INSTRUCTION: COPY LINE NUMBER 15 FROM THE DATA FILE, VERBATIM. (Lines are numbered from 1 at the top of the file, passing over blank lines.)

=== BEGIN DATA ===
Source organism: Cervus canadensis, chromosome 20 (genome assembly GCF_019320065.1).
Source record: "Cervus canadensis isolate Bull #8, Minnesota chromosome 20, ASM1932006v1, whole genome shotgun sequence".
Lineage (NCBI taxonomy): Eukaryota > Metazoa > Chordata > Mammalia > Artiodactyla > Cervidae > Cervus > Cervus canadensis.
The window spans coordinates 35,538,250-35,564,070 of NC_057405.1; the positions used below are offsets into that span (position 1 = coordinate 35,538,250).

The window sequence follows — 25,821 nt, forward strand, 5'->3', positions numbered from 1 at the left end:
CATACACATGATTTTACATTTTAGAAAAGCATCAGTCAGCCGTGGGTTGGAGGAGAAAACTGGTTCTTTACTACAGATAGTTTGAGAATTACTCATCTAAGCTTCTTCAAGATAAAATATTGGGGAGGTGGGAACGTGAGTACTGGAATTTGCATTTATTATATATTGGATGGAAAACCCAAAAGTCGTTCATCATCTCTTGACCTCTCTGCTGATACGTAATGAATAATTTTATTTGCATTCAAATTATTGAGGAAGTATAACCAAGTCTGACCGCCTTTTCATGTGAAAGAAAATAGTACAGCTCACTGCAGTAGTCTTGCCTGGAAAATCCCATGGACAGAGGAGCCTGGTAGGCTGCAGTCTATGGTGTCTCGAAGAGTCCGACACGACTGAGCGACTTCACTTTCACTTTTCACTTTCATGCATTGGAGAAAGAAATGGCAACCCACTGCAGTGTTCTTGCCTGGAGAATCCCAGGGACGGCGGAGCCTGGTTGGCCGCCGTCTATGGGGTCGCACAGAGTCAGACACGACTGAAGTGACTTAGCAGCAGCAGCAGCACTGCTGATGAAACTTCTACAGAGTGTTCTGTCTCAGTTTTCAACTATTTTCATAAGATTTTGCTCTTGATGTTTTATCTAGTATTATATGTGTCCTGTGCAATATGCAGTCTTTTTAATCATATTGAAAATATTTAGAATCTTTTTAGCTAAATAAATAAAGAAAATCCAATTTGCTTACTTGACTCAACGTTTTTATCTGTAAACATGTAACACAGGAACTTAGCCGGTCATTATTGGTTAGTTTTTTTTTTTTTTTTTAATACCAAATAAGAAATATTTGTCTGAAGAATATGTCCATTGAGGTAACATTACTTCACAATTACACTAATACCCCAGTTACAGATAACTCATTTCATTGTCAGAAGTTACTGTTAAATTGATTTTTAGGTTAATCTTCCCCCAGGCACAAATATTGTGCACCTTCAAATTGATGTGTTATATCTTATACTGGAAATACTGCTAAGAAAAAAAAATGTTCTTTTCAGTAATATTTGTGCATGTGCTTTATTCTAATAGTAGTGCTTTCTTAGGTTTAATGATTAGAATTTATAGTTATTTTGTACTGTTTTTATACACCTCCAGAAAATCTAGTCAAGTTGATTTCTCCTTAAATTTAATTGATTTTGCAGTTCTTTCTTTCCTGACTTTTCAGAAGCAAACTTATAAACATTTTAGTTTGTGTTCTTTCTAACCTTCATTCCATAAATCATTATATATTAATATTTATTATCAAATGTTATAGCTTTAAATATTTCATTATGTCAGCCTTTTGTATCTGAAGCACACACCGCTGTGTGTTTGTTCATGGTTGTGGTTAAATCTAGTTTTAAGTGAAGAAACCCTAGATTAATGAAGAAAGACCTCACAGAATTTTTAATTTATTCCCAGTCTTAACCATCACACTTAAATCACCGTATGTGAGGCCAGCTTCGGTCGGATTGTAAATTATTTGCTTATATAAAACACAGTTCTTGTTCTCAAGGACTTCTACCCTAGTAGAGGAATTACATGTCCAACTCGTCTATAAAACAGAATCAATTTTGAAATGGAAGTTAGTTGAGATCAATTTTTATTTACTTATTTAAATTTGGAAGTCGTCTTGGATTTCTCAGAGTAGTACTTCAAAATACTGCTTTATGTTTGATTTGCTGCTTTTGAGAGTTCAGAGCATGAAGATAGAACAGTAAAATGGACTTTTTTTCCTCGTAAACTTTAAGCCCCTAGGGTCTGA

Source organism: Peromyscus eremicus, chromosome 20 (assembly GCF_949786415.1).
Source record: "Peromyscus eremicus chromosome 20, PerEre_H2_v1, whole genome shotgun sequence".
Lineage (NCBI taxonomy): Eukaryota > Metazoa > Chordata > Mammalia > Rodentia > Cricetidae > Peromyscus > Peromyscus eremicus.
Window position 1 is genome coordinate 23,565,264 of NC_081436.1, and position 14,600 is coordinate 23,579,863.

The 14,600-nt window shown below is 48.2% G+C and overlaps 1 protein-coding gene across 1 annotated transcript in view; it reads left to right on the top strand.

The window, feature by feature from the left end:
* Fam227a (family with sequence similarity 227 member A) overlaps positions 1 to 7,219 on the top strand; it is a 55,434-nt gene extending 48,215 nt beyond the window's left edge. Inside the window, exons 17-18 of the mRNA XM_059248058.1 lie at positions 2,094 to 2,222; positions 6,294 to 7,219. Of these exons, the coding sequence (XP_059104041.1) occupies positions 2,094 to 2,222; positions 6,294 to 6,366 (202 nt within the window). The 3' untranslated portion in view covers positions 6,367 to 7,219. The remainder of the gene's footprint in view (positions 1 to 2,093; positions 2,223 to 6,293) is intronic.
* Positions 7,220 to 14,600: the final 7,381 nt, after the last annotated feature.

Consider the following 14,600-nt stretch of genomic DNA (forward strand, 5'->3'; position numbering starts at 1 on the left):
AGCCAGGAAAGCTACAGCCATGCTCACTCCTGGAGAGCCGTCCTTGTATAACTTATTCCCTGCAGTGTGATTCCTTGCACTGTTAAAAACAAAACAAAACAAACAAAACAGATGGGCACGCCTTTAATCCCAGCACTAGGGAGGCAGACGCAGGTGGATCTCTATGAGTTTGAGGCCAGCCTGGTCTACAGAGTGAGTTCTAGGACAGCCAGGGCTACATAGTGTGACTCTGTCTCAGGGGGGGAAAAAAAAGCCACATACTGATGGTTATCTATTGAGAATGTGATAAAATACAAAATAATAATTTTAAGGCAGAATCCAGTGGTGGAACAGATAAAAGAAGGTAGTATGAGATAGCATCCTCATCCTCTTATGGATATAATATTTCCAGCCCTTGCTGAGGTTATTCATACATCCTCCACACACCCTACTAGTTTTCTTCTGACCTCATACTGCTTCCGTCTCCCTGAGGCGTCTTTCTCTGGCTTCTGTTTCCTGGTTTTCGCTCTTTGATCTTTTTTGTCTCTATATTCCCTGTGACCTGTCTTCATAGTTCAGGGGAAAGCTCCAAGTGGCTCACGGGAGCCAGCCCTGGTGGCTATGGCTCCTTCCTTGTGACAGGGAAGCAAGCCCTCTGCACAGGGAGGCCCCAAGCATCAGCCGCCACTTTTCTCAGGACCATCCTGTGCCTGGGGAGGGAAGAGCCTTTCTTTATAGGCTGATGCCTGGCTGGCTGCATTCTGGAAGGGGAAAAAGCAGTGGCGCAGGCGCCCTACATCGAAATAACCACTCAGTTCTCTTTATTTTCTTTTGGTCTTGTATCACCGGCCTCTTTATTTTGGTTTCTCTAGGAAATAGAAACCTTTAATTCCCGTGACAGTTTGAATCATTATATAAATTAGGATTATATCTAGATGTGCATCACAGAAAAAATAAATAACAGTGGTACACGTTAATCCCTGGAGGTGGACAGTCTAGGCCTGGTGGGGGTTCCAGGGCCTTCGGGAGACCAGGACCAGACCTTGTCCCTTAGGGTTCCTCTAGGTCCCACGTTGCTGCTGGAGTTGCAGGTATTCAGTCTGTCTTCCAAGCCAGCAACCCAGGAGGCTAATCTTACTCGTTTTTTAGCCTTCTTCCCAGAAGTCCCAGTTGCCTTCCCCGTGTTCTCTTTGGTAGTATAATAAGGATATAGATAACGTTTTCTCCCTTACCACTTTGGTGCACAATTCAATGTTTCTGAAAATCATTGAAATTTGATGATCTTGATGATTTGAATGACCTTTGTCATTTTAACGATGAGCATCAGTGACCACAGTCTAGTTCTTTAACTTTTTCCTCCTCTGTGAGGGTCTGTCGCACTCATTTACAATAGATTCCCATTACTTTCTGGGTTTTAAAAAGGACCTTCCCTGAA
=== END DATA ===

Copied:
Consider the following 14,600-nt stretch of genomic DNA (forward strand, 5'->3'; position numbering starts at 1 on the left):